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jackbombay
12-23-2009, 12:35 AM
Today I installed a boost gauge in my sprinter as I just like to keep track of things like that. At any rate I had to take the EGR valve off and when I did get it off there was a teaspoon or so of milky oil in the bottom of the EGR valve and in the opening of the intake mani.

Here is a pic,

http://i40.photobucket.com/albums/e208/schmeldenhoffer/EGR.jpg

So what is it? Is it common?


The intake mani was not as clogged as I was expecting from the EGR, maybe 3/16" thick coat.



FWIW, when you flatten it the boost spikes to 16, settles quickly to 14 and then slowly drops to 12 PSI (as RPM rises ) at 3500 RPM.

The decreasing boost as RPM rises is the same as VW TDIs and what I expected (done to prevent the turbo from spinning to fast), but I was expecting the boost to be a little higher than ~14 at ~2,000 RPM.

sailquik
12-23-2009, 01:47 AM
Hi Jackbombay,
Not sure about the milky fluid. Could be a moisture/oil mix, but why it would be in the intake tube near the EGR valve is puzzling. I do know that the EGR valve often has oil on it as I've seem one apart at Dr. A's.
As far as your boost, measured in PSIG (most of us use Scangauge II's or depend on Dr. A's
DRB-III which measure boost in PSIA (that's G for "gauge" on your gauge and "A" for Absolute on the DRB and ScanGauge II) it seems a little low to me.
My '06 3500 with the OM-647 engine registers 14.7-14.9 (normal atmospheric pressure at near sea level where I am) at idle and around 35 max. at full throttle and 99% LOD.
So, 35 PSIA - 14.8 PSIA = 20.2 PSI max. boost.
If you are only getting 16 PSIG max. yours might be a little low for an OM-647 engne.
Not sure what the max boost on the OM-612 (04 and earlier) version of the I5 engine.
Hope this helps,

Aqua Puttana
12-23-2009, 01:01 PM
Jack,
Since there haven't been any replies based upon experience, here's my shot. I don't know specifically about the milky oil in your intake. I do know this. It is not unusual to find entrained oil in the intake system of a diesel Sprinter. During cold weather operation of many engines it is not unusual to find a similar milky oil deposit on the oil cap because the operating temperature doesn't get high enough to drive out the moisture efficiently. That generally goes away when the warmer season returns. What you have noticed may be related to cold weather operation. Were it my vehicle I wouldn't worry too much about it unless someone tells you otherwise based upon specific experience. Hope this does some good. AP/vic

talkinghorse43
12-23-2009, 02:34 PM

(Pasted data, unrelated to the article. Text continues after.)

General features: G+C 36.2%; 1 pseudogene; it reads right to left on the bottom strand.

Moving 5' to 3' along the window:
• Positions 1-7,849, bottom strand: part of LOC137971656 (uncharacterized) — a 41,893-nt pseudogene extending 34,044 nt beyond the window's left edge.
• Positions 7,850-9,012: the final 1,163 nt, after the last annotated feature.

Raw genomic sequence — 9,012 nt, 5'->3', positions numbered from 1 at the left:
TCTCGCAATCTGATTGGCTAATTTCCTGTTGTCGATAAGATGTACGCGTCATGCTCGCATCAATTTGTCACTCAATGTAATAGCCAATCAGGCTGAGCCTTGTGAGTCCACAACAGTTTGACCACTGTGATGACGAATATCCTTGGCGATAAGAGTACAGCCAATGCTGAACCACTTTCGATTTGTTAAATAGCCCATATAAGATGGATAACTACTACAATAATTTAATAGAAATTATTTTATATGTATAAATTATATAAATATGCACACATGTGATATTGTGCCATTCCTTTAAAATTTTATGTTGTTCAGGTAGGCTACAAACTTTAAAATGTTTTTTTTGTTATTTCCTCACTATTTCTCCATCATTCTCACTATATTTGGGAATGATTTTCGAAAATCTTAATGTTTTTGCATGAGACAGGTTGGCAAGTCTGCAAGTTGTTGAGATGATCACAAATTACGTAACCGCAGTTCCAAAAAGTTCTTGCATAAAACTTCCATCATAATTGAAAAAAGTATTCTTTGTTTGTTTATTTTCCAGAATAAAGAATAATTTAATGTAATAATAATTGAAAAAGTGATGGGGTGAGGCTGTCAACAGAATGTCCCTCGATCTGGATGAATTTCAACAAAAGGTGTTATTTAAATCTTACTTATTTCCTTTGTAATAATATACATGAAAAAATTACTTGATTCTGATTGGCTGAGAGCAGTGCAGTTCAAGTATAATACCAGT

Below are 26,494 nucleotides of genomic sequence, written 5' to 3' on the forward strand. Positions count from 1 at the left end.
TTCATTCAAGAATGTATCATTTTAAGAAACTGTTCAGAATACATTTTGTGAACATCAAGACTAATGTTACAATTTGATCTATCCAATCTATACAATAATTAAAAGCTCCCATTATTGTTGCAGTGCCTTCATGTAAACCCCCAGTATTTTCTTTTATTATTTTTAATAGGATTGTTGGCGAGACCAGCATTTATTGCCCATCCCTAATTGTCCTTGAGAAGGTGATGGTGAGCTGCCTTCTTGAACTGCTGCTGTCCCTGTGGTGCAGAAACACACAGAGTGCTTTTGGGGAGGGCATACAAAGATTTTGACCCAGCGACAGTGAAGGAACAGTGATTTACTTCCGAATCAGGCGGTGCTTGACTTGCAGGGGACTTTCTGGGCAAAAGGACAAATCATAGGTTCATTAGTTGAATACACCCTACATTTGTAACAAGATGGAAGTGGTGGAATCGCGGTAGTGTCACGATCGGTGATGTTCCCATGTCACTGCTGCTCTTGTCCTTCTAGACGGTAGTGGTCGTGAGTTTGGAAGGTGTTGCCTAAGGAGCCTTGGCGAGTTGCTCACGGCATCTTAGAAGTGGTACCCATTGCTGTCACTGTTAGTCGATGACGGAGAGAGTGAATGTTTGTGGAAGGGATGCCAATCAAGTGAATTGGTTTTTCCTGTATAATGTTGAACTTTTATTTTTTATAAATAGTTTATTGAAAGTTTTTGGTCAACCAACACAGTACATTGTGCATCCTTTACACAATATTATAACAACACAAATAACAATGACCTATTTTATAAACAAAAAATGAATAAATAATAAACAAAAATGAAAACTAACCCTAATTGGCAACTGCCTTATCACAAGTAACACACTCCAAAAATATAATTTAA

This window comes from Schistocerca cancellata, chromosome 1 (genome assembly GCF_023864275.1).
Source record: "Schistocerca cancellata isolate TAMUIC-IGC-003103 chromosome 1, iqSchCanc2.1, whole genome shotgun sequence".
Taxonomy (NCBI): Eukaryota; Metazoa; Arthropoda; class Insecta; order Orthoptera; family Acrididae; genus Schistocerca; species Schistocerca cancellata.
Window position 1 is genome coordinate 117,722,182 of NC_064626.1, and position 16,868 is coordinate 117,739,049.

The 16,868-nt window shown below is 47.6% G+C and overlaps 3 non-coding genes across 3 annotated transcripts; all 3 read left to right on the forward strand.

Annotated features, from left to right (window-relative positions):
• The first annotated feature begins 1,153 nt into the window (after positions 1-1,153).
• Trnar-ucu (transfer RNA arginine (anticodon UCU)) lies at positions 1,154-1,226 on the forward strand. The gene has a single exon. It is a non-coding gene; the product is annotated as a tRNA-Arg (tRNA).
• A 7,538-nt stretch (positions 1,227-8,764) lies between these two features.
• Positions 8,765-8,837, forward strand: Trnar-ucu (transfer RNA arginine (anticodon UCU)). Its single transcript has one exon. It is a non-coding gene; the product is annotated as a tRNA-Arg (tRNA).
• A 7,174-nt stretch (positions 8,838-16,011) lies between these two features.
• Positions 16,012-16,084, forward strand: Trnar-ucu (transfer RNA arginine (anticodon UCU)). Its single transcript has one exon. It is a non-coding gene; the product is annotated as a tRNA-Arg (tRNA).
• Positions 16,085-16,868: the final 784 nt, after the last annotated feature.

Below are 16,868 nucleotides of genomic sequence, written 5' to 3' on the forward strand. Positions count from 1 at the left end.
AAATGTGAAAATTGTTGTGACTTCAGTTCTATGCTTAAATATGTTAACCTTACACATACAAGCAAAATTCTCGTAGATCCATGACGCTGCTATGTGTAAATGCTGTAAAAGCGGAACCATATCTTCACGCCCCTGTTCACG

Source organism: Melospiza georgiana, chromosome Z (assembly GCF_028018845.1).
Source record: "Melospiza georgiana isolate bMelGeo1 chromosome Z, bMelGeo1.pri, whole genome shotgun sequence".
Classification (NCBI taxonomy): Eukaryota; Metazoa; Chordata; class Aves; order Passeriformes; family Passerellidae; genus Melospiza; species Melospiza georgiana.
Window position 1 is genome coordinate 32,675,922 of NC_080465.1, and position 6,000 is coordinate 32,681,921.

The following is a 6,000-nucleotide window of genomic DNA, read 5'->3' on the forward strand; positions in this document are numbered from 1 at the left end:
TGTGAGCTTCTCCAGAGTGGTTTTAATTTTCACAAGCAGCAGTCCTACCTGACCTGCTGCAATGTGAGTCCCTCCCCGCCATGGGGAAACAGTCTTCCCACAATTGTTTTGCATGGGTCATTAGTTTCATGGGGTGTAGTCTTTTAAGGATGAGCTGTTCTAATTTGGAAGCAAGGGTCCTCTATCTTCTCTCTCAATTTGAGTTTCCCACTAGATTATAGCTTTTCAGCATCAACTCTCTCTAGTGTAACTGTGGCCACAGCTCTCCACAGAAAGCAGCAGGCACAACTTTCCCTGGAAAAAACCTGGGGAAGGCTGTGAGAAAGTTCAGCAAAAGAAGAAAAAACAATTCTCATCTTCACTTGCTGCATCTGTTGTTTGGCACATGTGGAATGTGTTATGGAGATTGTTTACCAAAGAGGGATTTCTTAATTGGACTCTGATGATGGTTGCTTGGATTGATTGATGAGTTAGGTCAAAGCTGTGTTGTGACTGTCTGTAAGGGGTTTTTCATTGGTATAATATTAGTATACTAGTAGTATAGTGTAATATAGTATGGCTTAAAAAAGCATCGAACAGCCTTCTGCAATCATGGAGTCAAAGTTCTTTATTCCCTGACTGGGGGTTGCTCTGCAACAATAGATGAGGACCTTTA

Today I installed a boost gauge in my sprinter as I just like to keep track of things like that. At any rate I had to take the EGR valve off and when I did get it off there was a teaspoon or so of milky oil in the bottom of the EGR valve and in the opening of the intake mani.

So what is it? Is it common?

Normal for my '02 in cold weather. If you trace the charge piping from the air filter, you'll see that the engine breather dumps into the turbo intake. So, anything in the flow from the breather will appear in the flow to the intake manifold. Water is a product of combustion, so you'll see that there in cold weather (condenses in cold weather) due to blowby around the rings. I've always seen oil there, which I believe is due to the fact that the oil separator isn't 100% effective in separating oil from the blowby flow.

jackbombay
12-23-2009, 04:36 PM
Thanks guys, that makes sense, before I had shut the van down it was pretty much fully warmed up, but from around town driving so the IAT probably never really got much above freezing to evaporate the water out of that bit of oil in the intake track.


As far as the boost is concerned, I was at Doktor A's not long ago and he checked all codes and there was nothing boost related so I doubt there is anything wrong, the van does not smoke under load and has plenty of power, its hard to imagine that I'm down ~5 pounds of boost from where I should be. After seeing the spike of 16 and sustained 14 I swapped in another "known good" boost gauge I had laying around and it showed the same numbers, do the 612s officially make less power than the 647s and that accounts for the lower boost numbers?

I am also at high altitude which could be responsible for a slight drop in boost pressure compared to sea level, with VW TDIs (the turbo in my T1N is VERY similar) maxboost is slowly increased as altitude increases to 1,500 Meters and above 1,500 meters the boost is slowly decreased as altitude increases further to prevent turbo over speed. I am at 6,200' which is not high enough though to account for a 5 PSI loss I might (?) have...